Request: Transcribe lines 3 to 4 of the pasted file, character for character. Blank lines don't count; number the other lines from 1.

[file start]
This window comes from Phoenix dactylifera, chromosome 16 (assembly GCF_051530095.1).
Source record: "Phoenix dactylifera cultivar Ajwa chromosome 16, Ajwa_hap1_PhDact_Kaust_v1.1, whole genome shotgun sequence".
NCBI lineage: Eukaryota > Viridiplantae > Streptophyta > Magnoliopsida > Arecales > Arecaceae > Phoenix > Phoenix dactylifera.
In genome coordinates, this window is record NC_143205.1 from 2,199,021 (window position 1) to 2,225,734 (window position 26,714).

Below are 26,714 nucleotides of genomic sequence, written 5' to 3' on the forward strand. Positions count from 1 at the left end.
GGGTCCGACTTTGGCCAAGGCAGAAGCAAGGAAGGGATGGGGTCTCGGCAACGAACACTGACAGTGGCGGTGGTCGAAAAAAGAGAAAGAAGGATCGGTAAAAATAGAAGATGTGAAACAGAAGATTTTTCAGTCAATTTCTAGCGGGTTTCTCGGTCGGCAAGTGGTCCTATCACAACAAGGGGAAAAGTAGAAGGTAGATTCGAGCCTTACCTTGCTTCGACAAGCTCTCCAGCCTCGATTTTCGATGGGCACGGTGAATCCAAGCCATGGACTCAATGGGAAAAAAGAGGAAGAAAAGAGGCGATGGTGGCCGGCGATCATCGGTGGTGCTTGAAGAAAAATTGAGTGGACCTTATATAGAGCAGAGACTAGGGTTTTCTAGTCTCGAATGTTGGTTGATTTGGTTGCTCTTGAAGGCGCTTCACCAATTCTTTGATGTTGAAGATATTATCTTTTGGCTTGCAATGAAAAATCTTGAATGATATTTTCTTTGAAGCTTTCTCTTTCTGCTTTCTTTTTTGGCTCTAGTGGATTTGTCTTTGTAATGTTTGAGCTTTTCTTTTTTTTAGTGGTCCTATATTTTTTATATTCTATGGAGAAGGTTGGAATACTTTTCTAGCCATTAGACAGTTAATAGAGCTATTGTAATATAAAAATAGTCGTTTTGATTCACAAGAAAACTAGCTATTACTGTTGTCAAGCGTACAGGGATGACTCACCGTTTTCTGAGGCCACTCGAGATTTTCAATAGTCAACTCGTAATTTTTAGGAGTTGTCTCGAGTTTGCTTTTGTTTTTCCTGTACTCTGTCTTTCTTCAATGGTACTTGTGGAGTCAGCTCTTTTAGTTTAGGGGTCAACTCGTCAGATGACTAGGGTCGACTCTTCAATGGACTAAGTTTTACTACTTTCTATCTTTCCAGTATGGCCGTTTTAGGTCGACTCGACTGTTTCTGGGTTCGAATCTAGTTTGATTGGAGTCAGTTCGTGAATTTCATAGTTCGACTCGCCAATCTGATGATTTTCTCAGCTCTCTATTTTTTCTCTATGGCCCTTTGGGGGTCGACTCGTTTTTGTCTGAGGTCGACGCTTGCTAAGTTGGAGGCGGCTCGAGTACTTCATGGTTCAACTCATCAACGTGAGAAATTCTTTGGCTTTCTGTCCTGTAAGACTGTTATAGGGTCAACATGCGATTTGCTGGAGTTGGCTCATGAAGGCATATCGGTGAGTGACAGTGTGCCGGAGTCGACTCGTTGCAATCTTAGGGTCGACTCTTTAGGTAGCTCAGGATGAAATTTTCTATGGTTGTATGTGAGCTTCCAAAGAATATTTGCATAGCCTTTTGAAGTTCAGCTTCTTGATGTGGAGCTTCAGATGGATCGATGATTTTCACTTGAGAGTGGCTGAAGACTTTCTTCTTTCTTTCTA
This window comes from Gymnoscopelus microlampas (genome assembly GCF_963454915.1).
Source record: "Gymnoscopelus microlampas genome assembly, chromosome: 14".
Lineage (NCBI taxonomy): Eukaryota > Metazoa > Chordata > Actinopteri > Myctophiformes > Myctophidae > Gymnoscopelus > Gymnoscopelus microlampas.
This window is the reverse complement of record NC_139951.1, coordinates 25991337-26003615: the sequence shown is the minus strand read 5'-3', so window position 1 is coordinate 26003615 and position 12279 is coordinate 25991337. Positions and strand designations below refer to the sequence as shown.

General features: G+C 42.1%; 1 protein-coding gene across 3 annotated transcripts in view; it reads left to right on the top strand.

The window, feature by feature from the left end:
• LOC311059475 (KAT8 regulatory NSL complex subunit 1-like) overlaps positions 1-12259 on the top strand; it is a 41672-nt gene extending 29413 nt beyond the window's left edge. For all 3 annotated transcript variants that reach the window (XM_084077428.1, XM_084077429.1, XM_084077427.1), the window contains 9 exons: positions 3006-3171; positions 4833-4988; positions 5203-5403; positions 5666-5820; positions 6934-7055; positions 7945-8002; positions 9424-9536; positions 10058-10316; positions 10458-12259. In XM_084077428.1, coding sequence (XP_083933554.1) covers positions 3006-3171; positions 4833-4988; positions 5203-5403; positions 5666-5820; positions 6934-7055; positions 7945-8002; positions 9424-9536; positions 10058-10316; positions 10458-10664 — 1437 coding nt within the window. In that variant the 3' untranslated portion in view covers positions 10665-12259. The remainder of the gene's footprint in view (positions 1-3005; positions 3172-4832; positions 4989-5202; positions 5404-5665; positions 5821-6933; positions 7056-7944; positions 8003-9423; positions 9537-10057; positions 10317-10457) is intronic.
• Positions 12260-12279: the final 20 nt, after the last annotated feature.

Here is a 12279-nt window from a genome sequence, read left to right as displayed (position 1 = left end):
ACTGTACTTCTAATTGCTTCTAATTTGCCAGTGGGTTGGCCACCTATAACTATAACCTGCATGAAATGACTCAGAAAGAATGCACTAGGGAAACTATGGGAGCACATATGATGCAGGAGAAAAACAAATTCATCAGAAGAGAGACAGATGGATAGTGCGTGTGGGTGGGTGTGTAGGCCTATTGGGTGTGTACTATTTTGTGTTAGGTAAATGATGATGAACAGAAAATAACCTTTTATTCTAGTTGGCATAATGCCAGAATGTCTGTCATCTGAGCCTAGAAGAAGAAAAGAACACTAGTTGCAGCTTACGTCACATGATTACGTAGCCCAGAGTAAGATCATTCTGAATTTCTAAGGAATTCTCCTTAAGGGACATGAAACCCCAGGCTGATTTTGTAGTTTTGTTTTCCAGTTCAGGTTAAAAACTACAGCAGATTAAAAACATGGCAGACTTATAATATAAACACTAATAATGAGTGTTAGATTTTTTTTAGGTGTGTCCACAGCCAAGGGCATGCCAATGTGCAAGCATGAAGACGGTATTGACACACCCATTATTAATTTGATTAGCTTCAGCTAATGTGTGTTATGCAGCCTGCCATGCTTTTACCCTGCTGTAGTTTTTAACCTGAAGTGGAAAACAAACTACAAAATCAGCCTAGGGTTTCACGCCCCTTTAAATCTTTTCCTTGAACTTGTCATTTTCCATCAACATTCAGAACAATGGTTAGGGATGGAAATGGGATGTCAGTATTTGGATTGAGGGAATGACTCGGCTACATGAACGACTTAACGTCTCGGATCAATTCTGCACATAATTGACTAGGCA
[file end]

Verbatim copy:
NCBI lineage: Eukaryota > Viridiplantae > Streptophyta > Magnoliopsida > Arecales > Arecaceae > Phoenix > Phoenix dactylifera.
In genome coordinates, this window is record NC_143205.1 from 2,199,021 (window position 1) to 2,225,734 (window position 26,714).